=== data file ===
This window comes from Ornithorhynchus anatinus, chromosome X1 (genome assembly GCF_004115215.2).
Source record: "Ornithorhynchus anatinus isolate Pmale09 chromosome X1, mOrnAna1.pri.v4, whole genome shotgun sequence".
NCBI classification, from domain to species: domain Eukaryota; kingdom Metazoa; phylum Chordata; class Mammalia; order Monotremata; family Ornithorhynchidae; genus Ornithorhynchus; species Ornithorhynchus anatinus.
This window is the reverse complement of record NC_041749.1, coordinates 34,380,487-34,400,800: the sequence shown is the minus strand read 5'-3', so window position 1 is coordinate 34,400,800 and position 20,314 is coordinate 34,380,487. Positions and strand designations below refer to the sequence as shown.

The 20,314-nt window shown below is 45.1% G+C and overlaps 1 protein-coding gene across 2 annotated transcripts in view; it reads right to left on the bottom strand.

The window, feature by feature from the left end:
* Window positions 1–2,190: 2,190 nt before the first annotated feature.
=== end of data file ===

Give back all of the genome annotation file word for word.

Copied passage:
This window comes from Ornithorhynchus anatinus, chromosome X1 (genome assembly GCF_004115215.2).
Source record: "Ornithorhynchus anatinus isolate Pmale09 chromosome X1, mOrnAna1.pri.v4, whole genome shotgun sequence".
NCBI classification, from domain to species: domain Eukaryota; kingdom Metazoa; phylum Chordata; class Mammalia; order Monotremata; family Ornithorhynchidae; genus Ornithorhynchus; species Ornithorhynchus anatinus.
This window is the reverse complement of record NC_041749.1, coordinates 34,380,487-34,400,800: the sequence shown is the minus strand read 5'-3', so window position 1 is coordinate 34,400,800 and position 20,314 is coordinate 34,380,487. Positions and strand designations below refer to the sequence as shown.

The 20,314-nt window shown below is 45.1% G+C and overlaps 1 protein-coding gene across 2 annotated transcripts in view; it reads right to left on the bottom strand.

The window, feature by feature from the left end:
* Window positions 1–2,190: 2,190 nt before the first annotated feature.